very small profit. A similar arrangement characterizes the Washington
Farm salmon overproduction (principally from Chile and Norway)
has driven the price of all salmon to all-time lows. This forces
Canadian and American farms to slash jobs to remain competitive
and has brought ruin to coastal fishing communities across the
Northern Hemisphere (which depend on a fair price for their wild
So, even a cursory review of the available information leads to
the question of why we are engaging in this activity? This industry
is clearly a net-loss proposition, whether viewed from the ecological,
social or economic perspective. Consumers have either been uninformed
or have opted to turn a blind eye to these facts. Admittedly, the
cause-and-effect relationship between the viability of the world's
oceans and your choice of entree is not as obvious as it could
or should be but that does not make it any less real.
The take-home message of the recent research is that we can no
longer ignore the natural law that what is bad for the environment
is bad for your health. Perhaps if industrial salmon aquaculture
really held promise to feed the world's hungry or revitalize
our struggling coastal communities or even provide a worry-free
epicurean experience, there would be reason to give that industry
the benefit of the doubt.
Alas, the farm-raised salmon destined for your dinner plate arrives
with overwhelming environmental and social baggage, in addition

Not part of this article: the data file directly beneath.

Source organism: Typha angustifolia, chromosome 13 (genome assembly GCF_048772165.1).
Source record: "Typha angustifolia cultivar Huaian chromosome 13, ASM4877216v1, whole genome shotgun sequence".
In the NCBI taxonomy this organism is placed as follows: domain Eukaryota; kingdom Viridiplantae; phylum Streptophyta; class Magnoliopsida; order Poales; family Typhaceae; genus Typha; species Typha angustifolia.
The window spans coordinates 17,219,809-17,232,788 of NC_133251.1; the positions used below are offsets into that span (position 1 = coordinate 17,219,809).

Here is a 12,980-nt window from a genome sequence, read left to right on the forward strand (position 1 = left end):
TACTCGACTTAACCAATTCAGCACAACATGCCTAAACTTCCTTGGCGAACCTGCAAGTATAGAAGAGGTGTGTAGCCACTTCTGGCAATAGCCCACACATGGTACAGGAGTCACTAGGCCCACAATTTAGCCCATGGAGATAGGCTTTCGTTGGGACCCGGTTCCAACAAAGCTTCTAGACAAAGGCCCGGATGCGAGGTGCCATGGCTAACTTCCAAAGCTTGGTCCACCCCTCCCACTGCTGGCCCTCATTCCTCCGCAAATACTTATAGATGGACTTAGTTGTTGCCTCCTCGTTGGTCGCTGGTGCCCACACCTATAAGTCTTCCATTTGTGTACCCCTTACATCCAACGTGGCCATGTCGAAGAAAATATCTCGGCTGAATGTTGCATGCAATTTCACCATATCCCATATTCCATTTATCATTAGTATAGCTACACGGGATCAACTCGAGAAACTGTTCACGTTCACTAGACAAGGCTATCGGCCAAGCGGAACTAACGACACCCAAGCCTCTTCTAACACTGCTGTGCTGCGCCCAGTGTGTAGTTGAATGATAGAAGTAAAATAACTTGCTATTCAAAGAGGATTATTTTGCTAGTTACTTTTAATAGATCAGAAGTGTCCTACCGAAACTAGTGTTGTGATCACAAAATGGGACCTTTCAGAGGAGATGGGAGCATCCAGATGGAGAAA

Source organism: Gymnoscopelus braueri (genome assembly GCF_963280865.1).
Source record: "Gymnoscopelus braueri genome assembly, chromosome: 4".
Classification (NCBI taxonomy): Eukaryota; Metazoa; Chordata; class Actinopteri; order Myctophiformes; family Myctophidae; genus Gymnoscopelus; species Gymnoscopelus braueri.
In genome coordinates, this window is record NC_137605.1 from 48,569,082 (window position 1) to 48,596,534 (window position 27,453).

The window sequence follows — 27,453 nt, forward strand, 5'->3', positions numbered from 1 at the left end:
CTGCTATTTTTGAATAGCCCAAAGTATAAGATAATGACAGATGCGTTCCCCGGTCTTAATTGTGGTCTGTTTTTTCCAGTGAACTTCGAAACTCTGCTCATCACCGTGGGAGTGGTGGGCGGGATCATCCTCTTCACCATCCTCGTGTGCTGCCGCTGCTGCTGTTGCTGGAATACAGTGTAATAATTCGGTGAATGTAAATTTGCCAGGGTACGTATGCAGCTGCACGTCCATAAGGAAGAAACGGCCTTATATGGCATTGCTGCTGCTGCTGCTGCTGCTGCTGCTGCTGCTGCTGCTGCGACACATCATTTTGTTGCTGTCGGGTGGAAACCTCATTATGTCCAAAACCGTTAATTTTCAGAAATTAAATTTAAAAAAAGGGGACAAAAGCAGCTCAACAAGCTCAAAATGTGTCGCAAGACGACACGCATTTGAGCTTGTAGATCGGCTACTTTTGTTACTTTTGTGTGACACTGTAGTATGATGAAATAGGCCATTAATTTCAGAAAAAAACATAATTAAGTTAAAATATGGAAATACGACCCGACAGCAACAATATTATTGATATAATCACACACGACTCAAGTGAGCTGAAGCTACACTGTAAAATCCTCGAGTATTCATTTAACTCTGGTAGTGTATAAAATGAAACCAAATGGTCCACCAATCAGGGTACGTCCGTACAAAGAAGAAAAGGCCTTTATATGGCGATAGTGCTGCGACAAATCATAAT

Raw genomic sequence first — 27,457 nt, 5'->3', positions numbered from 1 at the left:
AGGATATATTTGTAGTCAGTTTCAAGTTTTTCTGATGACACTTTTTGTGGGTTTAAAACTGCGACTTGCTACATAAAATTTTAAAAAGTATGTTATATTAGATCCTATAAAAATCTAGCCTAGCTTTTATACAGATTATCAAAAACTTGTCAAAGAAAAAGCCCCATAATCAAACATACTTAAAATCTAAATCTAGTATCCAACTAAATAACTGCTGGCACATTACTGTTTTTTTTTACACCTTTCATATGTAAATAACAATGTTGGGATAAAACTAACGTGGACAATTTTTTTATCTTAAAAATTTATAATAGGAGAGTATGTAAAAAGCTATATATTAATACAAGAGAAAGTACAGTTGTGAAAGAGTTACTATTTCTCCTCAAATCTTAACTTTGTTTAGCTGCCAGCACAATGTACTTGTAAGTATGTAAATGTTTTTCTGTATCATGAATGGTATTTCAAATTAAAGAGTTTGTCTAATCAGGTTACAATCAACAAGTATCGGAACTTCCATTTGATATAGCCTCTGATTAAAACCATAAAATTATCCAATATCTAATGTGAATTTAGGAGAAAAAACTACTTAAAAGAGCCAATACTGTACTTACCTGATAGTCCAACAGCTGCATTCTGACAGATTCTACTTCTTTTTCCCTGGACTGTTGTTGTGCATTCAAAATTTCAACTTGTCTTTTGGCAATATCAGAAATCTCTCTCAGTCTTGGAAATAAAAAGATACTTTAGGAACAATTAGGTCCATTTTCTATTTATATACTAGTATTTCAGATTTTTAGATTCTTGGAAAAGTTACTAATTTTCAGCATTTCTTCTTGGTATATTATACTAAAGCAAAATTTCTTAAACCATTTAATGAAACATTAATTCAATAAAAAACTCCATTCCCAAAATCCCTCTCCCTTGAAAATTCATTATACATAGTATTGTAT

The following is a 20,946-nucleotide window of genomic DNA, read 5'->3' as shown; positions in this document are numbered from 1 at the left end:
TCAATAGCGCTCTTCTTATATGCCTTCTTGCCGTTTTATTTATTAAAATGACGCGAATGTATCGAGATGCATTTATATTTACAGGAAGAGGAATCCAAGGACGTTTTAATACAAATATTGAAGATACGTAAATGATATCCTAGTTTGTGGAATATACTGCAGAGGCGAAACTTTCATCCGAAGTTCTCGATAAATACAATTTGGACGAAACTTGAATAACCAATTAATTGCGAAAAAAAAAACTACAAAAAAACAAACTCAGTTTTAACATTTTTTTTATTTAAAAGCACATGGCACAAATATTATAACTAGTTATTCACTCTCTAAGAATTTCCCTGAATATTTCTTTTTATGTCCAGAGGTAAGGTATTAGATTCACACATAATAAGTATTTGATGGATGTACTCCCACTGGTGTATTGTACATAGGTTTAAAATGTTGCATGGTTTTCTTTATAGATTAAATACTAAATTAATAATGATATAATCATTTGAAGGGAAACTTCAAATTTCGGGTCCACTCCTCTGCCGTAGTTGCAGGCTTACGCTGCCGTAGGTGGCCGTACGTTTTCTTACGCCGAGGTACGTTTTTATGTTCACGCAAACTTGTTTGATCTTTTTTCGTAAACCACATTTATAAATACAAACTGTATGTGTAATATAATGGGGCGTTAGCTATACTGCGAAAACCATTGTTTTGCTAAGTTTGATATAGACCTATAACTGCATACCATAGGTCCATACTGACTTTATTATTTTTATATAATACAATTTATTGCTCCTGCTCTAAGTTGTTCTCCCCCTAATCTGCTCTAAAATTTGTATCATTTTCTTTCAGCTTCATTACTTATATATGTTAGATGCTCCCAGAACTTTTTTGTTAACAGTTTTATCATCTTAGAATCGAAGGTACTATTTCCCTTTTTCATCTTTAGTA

to -- as we now know -- not being as healthful as you've been
As with most enviro-social dilemmas, there is hope, and options
are available to consumers. The wild Pacific salmon fishery, contrary
to popular belief, is not dead. Its major problem has not been
lack of wild salmon, which have been plentiful in recent years.
Rather, the problem has been to remain viable in the face of rock-bottom
prices from the farms offloading costs of production to our coastal
habitats. There are five wild Pacific salmon species, each unique
in taste and texture.
Advances in flash freezing at sea have resulted in continent-wide
availability of a prime product 12 months of the year. In fact,
for anyone who cares about what she/he eats, Internet communication
and entrepreneurial spirit have combined to make it possible to
buy fish (not just salmon) directly from the fisherman, regardless
of location (some even have on-board Web cams). Supporting these
fisheries not only does your body a service but also helps to support
the dozens of coastal communities hurt by plummeting salmon prices.
The major hurdle to the informed consumer is the current lack of
labeling in supermarkets and restaurants. Without consistent labeling
(farmed or wild, country of origin), the consumer cannot make an
informed decision. Currently grocers and restaurants are not required
to provide this information, a situation that is unfair to consumers
and must change.
The moral of this story resonates far beyond the farm salmon debate,
coloring all of industrial agriculture: There are no shortcuts.
So long as market forces alone shape how our food is produced,
we will be faced with similar reality checks with increasing frequency
and magnitude. Market forces only work when truthful product labeling
and public understanding of all the costs accompany them.
Indeed, the current crop of toxic farm salmon stories appearing
in this paper compete for page space with mad cow disease coverage,
transgenic crops and the like -- all born of the shortsighted demand
for more with less.
In light of the remarkable shortcomings of this industry, it is
time consumers and bureaucrats
recognize that industrial salmon farming is a solution in search
of a problem. Aquaculture in general has a bright future to be
sure, but farm-rearing salmon is no one's idea of sustainability.
The story is not just that farm salmon have greatly elevated toxin
loads, but that this is actually the thin edge of the wedge.
John Volpe is assistant
professor of fisheries and seafood ecology at the Univer